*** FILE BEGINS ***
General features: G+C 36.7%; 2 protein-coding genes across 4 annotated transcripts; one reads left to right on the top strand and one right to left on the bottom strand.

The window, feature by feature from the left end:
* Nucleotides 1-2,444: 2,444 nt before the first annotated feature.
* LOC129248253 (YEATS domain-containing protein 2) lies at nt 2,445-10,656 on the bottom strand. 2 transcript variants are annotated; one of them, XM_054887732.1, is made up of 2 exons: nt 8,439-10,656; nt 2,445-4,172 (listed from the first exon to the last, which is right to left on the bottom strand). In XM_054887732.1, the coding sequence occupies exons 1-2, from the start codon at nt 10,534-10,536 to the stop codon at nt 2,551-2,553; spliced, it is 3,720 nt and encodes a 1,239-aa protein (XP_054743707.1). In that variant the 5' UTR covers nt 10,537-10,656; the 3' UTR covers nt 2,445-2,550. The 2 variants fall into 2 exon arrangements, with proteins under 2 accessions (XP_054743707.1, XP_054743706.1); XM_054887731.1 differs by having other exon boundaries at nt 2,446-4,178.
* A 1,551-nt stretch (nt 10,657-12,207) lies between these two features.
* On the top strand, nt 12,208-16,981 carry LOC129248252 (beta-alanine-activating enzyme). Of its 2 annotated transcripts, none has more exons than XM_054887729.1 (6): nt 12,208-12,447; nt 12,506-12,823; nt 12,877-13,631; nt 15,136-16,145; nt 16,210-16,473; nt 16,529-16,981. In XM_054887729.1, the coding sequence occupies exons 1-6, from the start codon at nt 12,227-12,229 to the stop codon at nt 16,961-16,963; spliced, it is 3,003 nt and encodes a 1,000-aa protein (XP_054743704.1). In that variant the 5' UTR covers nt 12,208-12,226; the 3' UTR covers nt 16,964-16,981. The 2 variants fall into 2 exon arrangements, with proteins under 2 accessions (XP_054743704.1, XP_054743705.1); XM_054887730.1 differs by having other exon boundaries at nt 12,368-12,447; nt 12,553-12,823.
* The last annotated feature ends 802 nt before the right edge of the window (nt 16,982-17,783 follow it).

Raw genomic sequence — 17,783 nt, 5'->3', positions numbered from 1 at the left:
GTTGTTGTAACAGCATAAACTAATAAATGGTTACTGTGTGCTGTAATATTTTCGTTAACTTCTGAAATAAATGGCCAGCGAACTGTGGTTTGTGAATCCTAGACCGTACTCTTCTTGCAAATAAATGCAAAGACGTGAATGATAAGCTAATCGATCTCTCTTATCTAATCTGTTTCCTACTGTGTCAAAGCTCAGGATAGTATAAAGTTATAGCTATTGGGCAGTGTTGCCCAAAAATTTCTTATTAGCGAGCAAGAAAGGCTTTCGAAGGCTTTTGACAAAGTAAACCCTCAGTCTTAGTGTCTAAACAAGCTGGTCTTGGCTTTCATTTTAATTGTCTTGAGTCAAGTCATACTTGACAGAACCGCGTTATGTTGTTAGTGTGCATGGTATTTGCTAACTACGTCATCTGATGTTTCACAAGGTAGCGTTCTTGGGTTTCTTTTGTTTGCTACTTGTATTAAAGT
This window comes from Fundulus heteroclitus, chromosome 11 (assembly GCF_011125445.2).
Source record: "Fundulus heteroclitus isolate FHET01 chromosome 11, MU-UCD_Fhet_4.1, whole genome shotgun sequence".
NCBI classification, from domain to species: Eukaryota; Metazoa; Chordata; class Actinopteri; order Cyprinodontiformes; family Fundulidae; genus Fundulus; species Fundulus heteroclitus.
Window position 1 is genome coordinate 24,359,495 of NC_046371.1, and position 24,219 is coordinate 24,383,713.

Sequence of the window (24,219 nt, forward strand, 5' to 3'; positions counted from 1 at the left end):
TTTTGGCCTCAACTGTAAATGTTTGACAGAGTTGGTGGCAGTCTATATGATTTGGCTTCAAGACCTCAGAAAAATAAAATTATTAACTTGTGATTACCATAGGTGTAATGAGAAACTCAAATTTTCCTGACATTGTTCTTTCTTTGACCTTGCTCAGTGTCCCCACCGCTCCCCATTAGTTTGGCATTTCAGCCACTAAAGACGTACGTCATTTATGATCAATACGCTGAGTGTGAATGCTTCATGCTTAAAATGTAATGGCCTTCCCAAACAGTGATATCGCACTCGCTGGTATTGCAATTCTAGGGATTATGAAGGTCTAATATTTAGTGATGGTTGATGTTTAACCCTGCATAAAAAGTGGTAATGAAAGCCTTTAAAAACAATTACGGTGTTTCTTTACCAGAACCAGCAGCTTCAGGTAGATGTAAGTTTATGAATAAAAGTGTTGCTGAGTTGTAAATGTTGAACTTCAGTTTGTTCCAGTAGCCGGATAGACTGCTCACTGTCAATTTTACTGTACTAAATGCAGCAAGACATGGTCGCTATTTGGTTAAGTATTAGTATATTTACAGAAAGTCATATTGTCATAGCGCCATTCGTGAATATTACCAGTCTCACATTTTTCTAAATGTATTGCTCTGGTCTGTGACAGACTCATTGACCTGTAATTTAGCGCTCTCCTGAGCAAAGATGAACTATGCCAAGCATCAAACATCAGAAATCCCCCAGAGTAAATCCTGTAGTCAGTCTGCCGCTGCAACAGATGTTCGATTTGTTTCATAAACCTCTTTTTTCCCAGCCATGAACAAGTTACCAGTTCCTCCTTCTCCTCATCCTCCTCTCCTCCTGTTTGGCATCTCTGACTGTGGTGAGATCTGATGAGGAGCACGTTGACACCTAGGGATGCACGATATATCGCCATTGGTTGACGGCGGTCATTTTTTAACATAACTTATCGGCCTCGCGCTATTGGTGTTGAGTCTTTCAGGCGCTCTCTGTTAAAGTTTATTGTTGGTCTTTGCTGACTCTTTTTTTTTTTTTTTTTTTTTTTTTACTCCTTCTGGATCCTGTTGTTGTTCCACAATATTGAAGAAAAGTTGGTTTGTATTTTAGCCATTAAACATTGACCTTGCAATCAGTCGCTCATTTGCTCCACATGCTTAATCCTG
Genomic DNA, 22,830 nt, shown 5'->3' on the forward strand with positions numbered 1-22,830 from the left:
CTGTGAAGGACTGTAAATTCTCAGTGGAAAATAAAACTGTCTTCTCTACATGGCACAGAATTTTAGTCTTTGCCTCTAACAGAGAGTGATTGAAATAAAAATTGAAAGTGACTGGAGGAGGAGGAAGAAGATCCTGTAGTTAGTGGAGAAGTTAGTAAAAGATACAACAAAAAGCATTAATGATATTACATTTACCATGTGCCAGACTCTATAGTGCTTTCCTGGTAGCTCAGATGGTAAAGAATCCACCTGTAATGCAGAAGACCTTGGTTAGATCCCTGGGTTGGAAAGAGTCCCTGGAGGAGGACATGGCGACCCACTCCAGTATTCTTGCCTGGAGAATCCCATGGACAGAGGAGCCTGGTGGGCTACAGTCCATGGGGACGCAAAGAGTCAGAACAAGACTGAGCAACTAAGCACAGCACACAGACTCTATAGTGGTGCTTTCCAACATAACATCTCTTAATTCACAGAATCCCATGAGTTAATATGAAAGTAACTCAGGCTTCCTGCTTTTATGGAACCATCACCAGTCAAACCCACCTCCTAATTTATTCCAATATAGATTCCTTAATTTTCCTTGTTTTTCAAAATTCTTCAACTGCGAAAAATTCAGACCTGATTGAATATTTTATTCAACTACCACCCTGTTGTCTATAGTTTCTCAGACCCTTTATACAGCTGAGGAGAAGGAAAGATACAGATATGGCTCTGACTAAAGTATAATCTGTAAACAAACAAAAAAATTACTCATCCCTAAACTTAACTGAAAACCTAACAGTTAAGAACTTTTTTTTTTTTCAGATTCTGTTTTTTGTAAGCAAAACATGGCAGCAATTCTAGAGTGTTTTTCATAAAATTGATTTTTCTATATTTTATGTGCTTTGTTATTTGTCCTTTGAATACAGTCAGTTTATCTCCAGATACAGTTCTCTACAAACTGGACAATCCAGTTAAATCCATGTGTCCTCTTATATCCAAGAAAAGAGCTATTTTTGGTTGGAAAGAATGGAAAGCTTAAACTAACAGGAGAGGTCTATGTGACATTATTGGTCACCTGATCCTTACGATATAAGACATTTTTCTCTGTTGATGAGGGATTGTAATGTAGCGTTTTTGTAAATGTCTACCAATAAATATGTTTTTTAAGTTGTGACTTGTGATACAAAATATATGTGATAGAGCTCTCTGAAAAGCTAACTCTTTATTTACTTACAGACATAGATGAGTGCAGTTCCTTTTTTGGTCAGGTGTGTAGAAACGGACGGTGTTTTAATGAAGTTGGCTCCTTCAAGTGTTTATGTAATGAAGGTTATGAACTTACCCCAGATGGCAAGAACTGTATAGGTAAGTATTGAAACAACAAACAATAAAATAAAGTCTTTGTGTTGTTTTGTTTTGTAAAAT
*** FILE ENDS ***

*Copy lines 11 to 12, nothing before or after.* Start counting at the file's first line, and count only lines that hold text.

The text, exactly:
Source record: "Fundulus heteroclitus isolate FHET01 chromosome 11, MU-UCD_Fhet_4.1, whole genome shotgun sequence".
NCBI classification, from domain to species: Eukaryota; Metazoa; Chordata; class Actinopteri; order Cyprinodontiformes; family Fundulidae; genus Fundulus; species Fundulus heteroclitus.